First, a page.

Common to all these places is the opportunity to see the faithful reconstructions of the rooms in typical rural houses, mostly with one room. Thus at Sommatino or Marianopoli you can immerse yourslef in the atmosphere of the “good old days”. At Vallelunga, which has one of the richest museums of the kinf in Sicily, there are also reconstructions of craftmen's workshops, of an olive press and even an old schoolroom.
Continuing our ideal journey of discovery of the Caltanissetta territory we go along the “mineway” to discover the “sulphur civilization”, once connected with actual production in villages like Sommatino, Delia, Riesi and Montedoro, whose whole history is indeed indissolubly linked to sulphur.
In 1834 there were no fewer than 196 sulphur mines concentrated in the central stretch of the island, 88 of them in the Caltanissetta territory alone.
In that year there began a cyclic pattern market by moments of over-production with the consequent collapse of prices and the “stalling” intervention of foreign producers who, with their own deposits, determined the orientation of the market.
The story of the mines is indissolubly linked not only to the economy of the area but also to the toil of the miners, “surfatara” and “carusi”.
The crisis caused by the low prices of sulphur and to American competition on the market was reflected in the situation of the workers, already oppressed by less than uman living and working conditions, with wages which decreased all the time and with the costant threat of losing even that small pittance.
The post-war years were deeply market by the drammatic struggles of the sulphur workers, bringing to the forefront the problem of their barbarous working conditions and that of the productivity of sulphur mining.
This led to the setting up of the Ente Minerario Siciliano (Sicilian Mining Office), which should have attended to the reorganization of the mining industry and connected the latter with the chemical industry, thus linking mining to the overall economic development of the island and indeed the whole south; however, the attempt to stop the decline of the “mining civilization” failed.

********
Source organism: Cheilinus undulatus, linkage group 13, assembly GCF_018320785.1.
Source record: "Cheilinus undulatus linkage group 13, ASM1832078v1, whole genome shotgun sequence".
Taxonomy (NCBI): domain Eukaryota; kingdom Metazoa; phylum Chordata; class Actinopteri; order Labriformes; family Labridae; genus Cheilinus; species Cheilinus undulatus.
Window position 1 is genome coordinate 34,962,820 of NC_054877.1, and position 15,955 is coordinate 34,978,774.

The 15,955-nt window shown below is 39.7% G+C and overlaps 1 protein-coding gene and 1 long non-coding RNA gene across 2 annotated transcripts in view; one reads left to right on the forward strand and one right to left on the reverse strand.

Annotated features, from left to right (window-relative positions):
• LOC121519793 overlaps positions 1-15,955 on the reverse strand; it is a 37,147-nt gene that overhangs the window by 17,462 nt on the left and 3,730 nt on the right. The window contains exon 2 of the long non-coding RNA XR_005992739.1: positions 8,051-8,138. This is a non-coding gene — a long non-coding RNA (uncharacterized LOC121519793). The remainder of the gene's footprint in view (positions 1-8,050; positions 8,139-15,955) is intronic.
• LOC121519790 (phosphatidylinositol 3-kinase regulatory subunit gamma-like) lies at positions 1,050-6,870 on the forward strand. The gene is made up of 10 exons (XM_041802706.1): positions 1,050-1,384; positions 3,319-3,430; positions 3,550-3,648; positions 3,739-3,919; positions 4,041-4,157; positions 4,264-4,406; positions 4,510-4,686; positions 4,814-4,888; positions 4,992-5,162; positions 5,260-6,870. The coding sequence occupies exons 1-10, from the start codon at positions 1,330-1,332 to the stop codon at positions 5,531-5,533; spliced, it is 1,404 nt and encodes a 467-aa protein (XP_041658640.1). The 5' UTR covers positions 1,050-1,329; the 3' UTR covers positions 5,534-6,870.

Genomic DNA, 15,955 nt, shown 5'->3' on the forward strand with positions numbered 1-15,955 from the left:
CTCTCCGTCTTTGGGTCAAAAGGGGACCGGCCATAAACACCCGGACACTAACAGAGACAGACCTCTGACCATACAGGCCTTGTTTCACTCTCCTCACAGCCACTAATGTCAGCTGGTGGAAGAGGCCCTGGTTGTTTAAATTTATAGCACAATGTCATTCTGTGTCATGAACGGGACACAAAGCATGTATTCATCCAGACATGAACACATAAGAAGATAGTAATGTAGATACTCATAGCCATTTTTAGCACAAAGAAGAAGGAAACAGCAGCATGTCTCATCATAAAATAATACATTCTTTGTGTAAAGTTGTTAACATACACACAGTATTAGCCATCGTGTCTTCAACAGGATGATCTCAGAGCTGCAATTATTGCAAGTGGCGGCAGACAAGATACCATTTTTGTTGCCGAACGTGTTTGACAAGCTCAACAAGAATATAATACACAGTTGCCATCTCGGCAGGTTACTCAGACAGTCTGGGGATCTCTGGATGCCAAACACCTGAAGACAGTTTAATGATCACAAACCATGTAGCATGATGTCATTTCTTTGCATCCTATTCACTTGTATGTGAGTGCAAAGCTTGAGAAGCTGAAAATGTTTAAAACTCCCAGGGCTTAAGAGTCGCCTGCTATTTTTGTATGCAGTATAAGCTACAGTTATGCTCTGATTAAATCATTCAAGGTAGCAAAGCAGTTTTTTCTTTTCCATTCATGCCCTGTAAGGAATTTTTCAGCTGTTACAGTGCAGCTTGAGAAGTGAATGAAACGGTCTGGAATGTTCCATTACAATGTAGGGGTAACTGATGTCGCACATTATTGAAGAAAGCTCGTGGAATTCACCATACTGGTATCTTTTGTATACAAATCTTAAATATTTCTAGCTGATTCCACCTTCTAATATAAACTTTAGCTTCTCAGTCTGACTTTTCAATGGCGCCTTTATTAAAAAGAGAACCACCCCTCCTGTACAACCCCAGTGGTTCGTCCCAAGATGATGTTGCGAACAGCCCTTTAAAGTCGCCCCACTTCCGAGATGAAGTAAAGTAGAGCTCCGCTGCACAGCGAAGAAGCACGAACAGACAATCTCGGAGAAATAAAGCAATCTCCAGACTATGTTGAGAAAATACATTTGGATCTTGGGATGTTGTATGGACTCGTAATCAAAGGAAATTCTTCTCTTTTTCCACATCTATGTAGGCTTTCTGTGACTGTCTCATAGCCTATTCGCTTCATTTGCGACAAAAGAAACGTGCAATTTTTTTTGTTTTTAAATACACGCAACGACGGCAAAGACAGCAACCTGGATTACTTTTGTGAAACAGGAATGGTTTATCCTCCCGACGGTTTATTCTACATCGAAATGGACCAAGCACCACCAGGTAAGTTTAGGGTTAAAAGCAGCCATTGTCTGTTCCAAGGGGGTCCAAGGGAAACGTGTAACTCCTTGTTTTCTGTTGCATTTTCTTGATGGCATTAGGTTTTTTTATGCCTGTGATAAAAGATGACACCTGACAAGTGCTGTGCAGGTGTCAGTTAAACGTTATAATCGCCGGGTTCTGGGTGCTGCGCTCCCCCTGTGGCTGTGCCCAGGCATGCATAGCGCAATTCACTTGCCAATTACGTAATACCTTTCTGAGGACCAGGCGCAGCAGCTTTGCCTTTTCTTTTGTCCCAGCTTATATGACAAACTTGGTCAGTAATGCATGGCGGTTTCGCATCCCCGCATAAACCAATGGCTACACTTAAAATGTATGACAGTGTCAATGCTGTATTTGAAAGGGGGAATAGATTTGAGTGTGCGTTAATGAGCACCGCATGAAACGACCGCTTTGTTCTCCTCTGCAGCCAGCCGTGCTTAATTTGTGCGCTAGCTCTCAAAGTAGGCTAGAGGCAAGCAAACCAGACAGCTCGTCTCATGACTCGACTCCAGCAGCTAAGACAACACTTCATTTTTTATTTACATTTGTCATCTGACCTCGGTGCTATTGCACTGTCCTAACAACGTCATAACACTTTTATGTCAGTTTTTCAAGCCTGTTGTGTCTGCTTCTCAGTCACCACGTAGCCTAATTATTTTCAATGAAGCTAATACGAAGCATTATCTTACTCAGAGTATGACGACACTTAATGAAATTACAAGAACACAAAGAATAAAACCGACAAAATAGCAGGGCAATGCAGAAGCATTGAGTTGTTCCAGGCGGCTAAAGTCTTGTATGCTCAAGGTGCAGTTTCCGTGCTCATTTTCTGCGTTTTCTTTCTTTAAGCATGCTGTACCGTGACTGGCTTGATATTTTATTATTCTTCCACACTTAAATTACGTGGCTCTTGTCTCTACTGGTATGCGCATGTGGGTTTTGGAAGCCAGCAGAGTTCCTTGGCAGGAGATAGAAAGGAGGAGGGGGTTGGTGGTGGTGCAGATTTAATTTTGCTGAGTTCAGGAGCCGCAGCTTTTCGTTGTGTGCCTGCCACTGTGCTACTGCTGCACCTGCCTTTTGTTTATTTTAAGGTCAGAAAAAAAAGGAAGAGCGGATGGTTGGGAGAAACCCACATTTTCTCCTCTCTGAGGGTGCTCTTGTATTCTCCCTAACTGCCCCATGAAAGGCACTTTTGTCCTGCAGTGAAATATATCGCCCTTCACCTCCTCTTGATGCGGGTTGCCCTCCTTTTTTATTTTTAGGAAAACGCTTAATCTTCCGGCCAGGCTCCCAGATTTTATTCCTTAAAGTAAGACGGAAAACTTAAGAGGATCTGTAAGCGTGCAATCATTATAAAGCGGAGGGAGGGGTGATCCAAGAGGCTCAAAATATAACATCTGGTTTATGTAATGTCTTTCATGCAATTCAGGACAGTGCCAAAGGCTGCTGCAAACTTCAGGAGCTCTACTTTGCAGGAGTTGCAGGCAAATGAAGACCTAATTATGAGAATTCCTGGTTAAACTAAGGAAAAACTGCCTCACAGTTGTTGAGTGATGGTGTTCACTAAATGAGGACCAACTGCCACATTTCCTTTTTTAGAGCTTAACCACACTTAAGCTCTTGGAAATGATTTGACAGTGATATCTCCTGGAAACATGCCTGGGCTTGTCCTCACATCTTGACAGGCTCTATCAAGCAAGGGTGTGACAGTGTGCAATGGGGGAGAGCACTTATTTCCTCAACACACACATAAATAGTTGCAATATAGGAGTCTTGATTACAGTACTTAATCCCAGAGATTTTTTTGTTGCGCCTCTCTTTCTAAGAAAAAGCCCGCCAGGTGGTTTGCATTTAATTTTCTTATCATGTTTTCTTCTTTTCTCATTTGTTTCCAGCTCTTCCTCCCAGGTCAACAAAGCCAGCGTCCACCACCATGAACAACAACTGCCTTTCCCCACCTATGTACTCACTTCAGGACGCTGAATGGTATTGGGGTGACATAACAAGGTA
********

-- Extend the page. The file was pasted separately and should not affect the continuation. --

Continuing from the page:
Nowadays the mines can provide a prestigious opportunity for cultural tourism, a journey in time and in the places which halped to leave a mark of civilization in Caltanissetta province.
Toil, sweat, struggles, bitterness, successes, magically live once as one goes through the now deserted tunnels of the sulphur mines, silent and yet nonetheless efficacious witnesses of life and death.
The natural environment
Those who want to know the Caltanissetta territory more deeply should not neglect its splendid resources in terms of landscape and nature, with outstanding opportunities for those who love trekking and hiking.
Gela Biviere Lake
The Biviere is the largest coastal lake and one of the few natural ones left in Sicily; it is located between the town of Gela and the mouth of the Dirillo River. This area gives shelter to many migratory ones that winter in Africa and nest in Europe.
Located on a slope of Monte Pestichino ( in Mimiani territory), it is a pool of karst origin, small but very deep. A sheer rock wall, on which one can notice the contorted strata of gypsum, overlooks the lake.
Contrada Scaleri Reserve
Situated near Santa Caterina Villarmosa, is an interesting site for the study on the evolution of the surface karst morphology on different kinds of gypsum rocks on which water has carved peculiar grooves.
Serradifalco Soprano Lake
This is a little pool largely surrounded by a belt of reeds which formed recently, perhaps at the start of this century.
This lake, which has a lacustral kind of vegetation, is fed mainly by rainwater.
The wonderful landscape of great naturalistic interest presents some gypsum elevations, among which Monte Conca stands out.
Both on the surface and in the underground appears the karst phenomenon, which has created two grottoes where a stream flows.
Niscemi Cork-Oak Wood
The Natural Reserve “Niscemi cork-oak wood” was established to protect the most important relic of cork and ilex oaks wood present in the centre of Sicily.
The woods of Niscemi represent an example of forest-maquis with a majority of cork and ilex oak trees, where rare and interesting animals and various species of birds live.
Mount Capodarso and the Imera Valley
The southern Imera River, also known as Salso, which flows in the central part of Sicily south of the eastern Madonie Mountains, is the main river of the province.
One can also follow the paths of history in inland Sicily, tracing out the march of Greek (and then Roman) colozination, which was interwoven with very ancient prehistoric indigenous cultures.